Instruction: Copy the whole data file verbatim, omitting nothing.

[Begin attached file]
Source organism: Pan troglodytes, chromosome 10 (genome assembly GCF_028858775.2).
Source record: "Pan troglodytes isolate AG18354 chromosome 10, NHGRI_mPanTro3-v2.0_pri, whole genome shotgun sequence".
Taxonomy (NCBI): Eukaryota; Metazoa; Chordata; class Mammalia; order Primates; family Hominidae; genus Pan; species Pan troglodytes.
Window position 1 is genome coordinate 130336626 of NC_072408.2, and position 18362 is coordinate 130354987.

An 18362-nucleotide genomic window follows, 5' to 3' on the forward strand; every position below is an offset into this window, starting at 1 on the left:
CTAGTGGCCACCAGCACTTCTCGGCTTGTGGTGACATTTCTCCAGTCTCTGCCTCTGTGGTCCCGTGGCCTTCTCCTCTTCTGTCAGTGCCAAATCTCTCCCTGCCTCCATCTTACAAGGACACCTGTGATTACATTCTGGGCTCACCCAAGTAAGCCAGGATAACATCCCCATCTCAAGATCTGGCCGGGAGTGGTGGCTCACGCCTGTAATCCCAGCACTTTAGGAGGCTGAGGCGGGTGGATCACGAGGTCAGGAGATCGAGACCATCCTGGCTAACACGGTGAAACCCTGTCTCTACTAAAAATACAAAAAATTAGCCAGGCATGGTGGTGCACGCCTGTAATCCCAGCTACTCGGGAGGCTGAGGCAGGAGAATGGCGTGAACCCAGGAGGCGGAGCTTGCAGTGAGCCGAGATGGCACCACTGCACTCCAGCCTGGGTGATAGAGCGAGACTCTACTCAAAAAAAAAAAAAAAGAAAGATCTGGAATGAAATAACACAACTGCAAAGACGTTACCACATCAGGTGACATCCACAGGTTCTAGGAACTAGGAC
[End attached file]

Source organism: Pan troglodytes, chromosome 10 (genome assembly GCF_028858775.2).
Source record: "Pan troglodytes isolate AG18354 chromosome 10, NHGRI_mPanTro3-v2.0_pri, whole genome shotgun sequence".
Taxonomy (NCBI): Eukaryota; Metazoa; Chordata; class Mammalia; order Primates; family Hominidae; genus Pan; species Pan troglodytes.
Window position 1 is genome coordinate 130336626 of NC_072408.2, and position 18362 is coordinate 130354987.

An 18362-nucleotide genomic window follows, 5' to 3' on the forward strand; every position below is an offset into this window, starting at 1 on the left:
CTAGTGGCCACCAGCACTTCTCGGCTTGTGGTGACATTTCTCCAGTCTCTGCCTCTGTGGTCCCGTGGCCTTCTCCTCTTCTGTCAGTGCCAAATCTCTCCCTGCCTCCATCTTACAAGGACACCTGTGATTACATTCTGGGCTCACCCAAGTAAGCCAGGATAACATCCCCATCTCAAGATCTGGCCGGGAGTGGTGGCTCACGCCTGTAATCCCAGCACTTTAGGAGGCTGAGGCGGGTGGATCACGAGGTCAGGAGATCGAGACCATCCTGGCTAACACGGTGAAACCCTGTCTCTACTAAAAATACAAAAAATTAGCCAGGCATGGTGGTGCACGCCTGTAATCCCAGCTACTCGGGAGGCTGAGGCAGGAGAATGGCGTGAACCCAGGAGGCGGAGCTTGCAGTGAGCCGAGATGGCACCACTGCACTCCAGCCTGGGTGATAGAGCGAGACTCTACTCAAAAAAAAAAAAAAAGAAAGATCTGGAATGAAATAACACAACTGCAAAGACGTTACCACATCAGGTGACATCCACAGGTTCTAGGAACTAGGAC